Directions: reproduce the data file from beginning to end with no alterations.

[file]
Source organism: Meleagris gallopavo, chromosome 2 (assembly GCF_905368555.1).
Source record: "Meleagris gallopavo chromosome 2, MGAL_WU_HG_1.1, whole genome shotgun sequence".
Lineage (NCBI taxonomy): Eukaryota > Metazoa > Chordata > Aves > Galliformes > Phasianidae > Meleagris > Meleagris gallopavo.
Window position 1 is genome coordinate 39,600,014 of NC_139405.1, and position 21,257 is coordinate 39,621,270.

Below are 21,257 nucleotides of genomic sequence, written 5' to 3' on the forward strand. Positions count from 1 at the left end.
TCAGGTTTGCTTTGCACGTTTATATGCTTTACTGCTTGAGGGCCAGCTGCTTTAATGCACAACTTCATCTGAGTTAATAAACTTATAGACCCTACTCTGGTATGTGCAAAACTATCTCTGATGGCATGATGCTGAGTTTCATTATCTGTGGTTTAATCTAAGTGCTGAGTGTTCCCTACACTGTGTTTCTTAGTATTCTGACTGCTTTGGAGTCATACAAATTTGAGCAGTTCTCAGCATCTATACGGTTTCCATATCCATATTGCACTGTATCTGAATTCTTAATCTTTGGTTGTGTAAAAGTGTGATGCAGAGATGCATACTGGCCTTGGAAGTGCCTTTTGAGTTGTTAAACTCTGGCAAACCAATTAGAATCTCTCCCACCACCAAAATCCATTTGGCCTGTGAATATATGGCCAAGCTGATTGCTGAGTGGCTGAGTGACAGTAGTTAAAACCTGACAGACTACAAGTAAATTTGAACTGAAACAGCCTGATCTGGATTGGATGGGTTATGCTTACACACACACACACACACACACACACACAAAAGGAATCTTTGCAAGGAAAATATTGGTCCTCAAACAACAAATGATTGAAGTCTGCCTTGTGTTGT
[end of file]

Source organism: Meleagris gallopavo, chromosome 2 (assembly GCF_905368555.1).
Source record: "Meleagris gallopavo chromosome 2, MGAL_WU_HG_1.1, whole genome shotgun sequence".
Lineage (NCBI taxonomy): Eukaryota > Metazoa > Chordata > Aves > Galliformes > Phasianidae > Meleagris > Meleagris gallopavo.
Window position 1 is genome coordinate 39,600,014 of NC_139405.1, and position 21,257 is coordinate 39,621,270.

Below are 21,257 nucleotides of genomic sequence, written 5' to 3' on the forward strand. Positions count from 1 at the left end.
TCAGGTTTGCTTTGCACGTTTATATGCTTTACTGCTTGAGGGCCAGCTGCTTTAATGCACAACTTCATCTGAGTTAATAAACTTATAGACCCTACTCTGGTATGTGCAAAACTATCTCTGATGGCATGATGCTGAGTTTCATTATCTGTGGTTTAATCTAAGTGCTGAGTGTTCCCTACACTGTGTTTCTTAGTATTCTGACTGCTTTGGAGTCATACAAATTTGAGCAGTTCTCAGCATCTATACGGTTTCCATATCCATATTGCACTGTATCTGAATTCTTAATCTTTGGTTGTGTAAAAGTGTGATGCAGAGATGCATACTGGCCTTGGAAGTGCCTTTTGAGTTGTTAAACTCTGGCAAACCAATTAGAATCTCTCCCACCACCAAAATCCATTTGGCCTGTGAATATATGGCCAAGCTGATTGCTGAGTGGCTGAGTGACAGTAGTTAAAACCTGACAGACTACAAGTAAATTTGAACTGAAACAGCCTGATCTGGATTGGATGGGTTATGCTTACACACACACACACACACACACACACACAAAAGGAATCTTTGCAAGGAAAATATTGGTCCTCAAACAACAAATGATTGAAGTCTGCCTTGTGTTGT